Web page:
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AI-Guidance Boosts Arrhythmia Ablation Success in Persistent Cases

BOSTON — For persistent atrial fibrillation (Afib), adding artificial intelligence guidance for ablation site selection improved success, the TAILORED trial showed.

Freedom from Afib after one procedure regardless of antiarrhythmic drug use at 12 months was 88% in the AI-tailored ablation group compared with 70% among those getting standard pulmonary vein ablation (P<0.0001), reported Isabel Deisenhofer, MD, of the German Heart Center Munich, at the Heart Rhythm Society (HRS) annual meeting.

The technique, which utilizes AI to detect spatial temporal dispersion points on 3D mapping to target for ablation, appeared safe but added nearly 40 minutes of mapping time onto the procedure, almost doubling total duration (178 vs 92 min).

“The use of Al for the objective, reproducible, and reliable identification of ablation target areas was pivotal in achieving this trial’s results,” Deisenhofer said at the late-breaking clinical trial session. She predicted that further automation could speed up the process and add efficiency to other types of ablation as well, including pulsed field ablation.

Session moderator and past HRS president Andrew Krahn, MD, of the University of British Columbia in Vancouver, called the superiority findings “a meaningful bump” in outcomes for a difficult-to-treat population.

“Most of the AI work to date has been really around diagnostics and not therapeutics,” he told MedPage Today, “which, to me, is what it needs to do. It needs to show new value, and that’s what this did.”

Session study discussant Tina Baykaner, MD, MPH, of Stanford University in California, noted that a glass half-empty perspective would be that it’s just another pulmonary vein isolation (PVI) add-on that doesn’t increase overall single-procedure freedom from atrial arrhythmias at 1 year.

Adding in freedom from atrial tachycardia as a secondary composite endpoint at 12 months, the AI-tailored approach held significant advantage over anatomical ablation alone in a per protocol analysis only when allowing for a second procedure (the average was 1.2 procedures per patient).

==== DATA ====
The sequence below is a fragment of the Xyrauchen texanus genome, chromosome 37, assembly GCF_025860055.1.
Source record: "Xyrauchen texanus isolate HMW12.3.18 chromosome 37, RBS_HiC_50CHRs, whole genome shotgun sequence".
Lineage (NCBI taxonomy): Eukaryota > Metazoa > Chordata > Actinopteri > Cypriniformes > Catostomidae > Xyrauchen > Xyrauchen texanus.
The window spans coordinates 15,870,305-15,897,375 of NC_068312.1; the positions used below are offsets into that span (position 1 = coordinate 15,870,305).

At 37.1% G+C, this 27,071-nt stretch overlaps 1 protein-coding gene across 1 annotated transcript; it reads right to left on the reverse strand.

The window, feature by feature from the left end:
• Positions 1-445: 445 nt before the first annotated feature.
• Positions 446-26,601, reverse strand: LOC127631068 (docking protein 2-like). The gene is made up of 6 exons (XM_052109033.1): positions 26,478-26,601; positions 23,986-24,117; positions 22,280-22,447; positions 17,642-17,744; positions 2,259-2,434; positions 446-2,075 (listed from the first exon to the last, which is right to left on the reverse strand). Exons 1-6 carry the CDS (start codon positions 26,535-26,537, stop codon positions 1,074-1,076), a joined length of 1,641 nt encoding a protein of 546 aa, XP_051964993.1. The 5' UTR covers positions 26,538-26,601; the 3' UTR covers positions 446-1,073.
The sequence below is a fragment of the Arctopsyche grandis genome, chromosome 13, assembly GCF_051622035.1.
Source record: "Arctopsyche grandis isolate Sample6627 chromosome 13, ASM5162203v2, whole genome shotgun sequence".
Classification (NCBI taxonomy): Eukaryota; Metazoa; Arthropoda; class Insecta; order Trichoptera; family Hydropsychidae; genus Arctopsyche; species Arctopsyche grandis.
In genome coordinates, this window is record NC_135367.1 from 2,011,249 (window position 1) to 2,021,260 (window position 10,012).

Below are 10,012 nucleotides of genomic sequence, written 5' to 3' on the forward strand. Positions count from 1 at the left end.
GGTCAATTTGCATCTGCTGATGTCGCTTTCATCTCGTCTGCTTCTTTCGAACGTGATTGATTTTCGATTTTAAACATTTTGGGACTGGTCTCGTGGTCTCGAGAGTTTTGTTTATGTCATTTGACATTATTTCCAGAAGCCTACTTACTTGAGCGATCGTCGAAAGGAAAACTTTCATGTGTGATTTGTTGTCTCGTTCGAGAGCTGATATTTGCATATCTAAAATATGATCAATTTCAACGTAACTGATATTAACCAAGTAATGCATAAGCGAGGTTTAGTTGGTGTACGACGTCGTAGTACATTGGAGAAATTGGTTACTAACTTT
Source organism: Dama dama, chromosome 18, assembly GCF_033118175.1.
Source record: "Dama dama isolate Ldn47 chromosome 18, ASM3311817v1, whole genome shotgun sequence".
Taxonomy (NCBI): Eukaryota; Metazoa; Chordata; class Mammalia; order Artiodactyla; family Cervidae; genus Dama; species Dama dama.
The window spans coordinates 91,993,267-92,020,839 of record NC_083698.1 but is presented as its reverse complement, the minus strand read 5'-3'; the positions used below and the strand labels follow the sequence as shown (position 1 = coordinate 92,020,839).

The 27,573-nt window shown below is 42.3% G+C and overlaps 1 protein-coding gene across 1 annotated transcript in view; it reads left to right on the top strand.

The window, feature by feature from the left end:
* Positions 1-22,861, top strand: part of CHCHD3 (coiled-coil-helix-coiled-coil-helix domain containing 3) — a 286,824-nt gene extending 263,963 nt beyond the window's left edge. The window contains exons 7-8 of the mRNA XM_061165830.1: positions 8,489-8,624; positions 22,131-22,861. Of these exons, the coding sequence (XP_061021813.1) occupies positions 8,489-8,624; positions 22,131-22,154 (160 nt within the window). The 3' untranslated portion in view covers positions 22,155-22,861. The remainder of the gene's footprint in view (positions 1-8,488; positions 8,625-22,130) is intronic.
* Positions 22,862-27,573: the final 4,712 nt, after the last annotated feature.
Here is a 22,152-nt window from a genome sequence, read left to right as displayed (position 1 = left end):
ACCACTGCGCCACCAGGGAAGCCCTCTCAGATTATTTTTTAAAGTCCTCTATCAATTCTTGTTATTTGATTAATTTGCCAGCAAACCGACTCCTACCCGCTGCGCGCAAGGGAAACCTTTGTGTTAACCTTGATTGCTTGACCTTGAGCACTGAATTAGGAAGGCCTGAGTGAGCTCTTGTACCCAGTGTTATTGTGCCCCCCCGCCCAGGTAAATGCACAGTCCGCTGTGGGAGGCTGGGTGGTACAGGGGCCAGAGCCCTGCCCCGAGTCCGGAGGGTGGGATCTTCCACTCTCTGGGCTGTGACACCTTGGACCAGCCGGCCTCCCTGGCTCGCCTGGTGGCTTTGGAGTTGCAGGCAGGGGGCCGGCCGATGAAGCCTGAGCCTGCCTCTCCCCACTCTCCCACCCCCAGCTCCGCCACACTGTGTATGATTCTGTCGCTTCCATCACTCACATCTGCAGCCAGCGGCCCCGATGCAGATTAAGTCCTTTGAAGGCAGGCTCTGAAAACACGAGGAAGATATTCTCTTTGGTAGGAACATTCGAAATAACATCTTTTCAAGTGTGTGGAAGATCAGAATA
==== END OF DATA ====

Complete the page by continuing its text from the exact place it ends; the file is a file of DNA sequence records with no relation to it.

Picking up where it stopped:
However, Baykaner noted that recurrences were mostly atrial tachycardia. “We understand atrial tachycardia mechanisms better, and it’s more curable than a recurrent atrial fibrillation,” Baykaner said. Also, the Al model can be further optimized to learn more “important” signals relevant to acute and long-term outcomes, she suggested.

When asked about the mechanism of benefit, Deisenhofer suggested that it wasn’t just a more complete PVI procedure that AI guidance contributed.

The PVI-alone success rate was “quite high” — roughly 10% higher than in the STAR AF II trial in persistent Afib, she said. “What we could reach with PVI alone was reached. So I think the PVI itself was done so properly that the additional effect, the benefit of the additional ablation was really not related to PV mechanism.”

Most of the sites identified by the AI as dispersion sites were outside the pulmonary vein, and half actually terminated in the right atrium, she pointed out.

The trial included 374 patients with 3 months to 5 years of de novo persistent Afib (or ≤1 year for U.S. patients) at 26 centers in Europe and the U.S. who were randomized to an AI-guided cardiac ablation procedure with the Volta system compared to an ablation procedure with PVI alone.

One redo procedure was allowed during months 6-12 of follow-up and was to follow the same study treatment group assignment of either dispersion and tailored-PVI or PVI plus up to two additional lines of ablation.

For the tailored intervention, electrogram data was fed to AI and then output of the Volta system was color coded for display and tagging on high density mapping. Spatio-temporal dispersion was defined as an ensemble of electrograms forming a localized sequential activation in a distinct area, appearing as clusters of three or more bipoles with activation suggesting localized reentrant-like conduction.

Follow-up was stringent, Deisenhofer said, with a minimum of three office visits, several Holter ECGs, and, in the case of symptoms, weekly cardiac ECG transmissions.

No differences were seen between groups in any safety endpoints.


Deisenhofer disclosed relationships with Abbott Medical, Biosense-Webster, Boston Scientific, Daiichi Sankyo, Bristol Myers Squibb, and Volta Medical.

Baykaner disclosed relationships with Medtronic Biotronik, PaceMate, Volta, Rhythm, Biosense Webster, and the NIH.

Primary Source

Heart Rhythm Society

Source Reference: Deisenhofer I, et al “Tailored cardiac ablation procedure for persistent atrial fibrillation guided by artificial intelligence: The TAILORED-AF randomized clinical trial” HRS 2024.

Originally Appeared Here

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